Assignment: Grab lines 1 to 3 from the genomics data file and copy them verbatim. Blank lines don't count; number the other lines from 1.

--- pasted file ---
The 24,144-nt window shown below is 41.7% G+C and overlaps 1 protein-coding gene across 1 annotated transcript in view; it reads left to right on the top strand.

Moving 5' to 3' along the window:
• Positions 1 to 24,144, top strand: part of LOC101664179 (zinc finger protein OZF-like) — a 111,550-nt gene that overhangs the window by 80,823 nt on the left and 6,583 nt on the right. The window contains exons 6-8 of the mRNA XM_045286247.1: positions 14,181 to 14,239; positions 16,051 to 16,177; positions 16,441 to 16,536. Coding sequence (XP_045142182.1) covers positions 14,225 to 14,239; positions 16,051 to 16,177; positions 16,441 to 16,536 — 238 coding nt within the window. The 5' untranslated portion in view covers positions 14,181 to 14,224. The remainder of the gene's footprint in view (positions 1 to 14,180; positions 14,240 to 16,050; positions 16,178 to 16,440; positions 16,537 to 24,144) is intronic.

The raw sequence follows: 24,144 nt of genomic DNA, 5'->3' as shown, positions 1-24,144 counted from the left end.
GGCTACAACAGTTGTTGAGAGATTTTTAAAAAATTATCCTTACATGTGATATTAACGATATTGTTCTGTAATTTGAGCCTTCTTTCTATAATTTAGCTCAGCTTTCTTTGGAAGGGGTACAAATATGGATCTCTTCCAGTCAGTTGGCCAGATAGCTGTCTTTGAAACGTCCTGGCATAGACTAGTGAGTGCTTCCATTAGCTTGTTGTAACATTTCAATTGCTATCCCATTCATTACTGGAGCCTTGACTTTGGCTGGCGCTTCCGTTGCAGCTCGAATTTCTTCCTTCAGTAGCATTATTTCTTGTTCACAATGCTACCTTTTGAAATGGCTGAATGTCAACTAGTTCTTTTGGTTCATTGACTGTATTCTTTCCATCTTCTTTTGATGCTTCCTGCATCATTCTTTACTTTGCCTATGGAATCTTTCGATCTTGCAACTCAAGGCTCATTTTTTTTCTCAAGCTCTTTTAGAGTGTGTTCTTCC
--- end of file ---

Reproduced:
The 24,144-nt window shown below is 41.7% G+C and overlaps 1 protein-coding gene across 1 annotated transcript in view; it reads left to right on the top strand.

Moving 5' to 3' along the window:
• Positions 1 to 24,144, top strand: part of LOC101664179 (zinc finger protein OZF-like) — a 111,550-nt gene that overhangs the window by 80,823 nt on the left and 6,583 nt on the right. The window contains exons 6-8 of the mRNA XM_045286247.1: positions 14,181 to 14,239; positions 16,051 to 16,177; positions 16,441 to 16,536. Coding sequence (XP_045142182.1) covers positions 14,225 to 14,239; positions 16,051 to 16,177; positions 16,441 to 16,536 — 238 coding nt within the window. The 5' untranslated portion in view covers positions 14,181 to 14,224. The remainder of the gene's footprint in view (positions 1 to 14,180; positions 14,240 to 16,050; positions 16,178 to 16,440; positions 16,537 to 24,144) is intronic.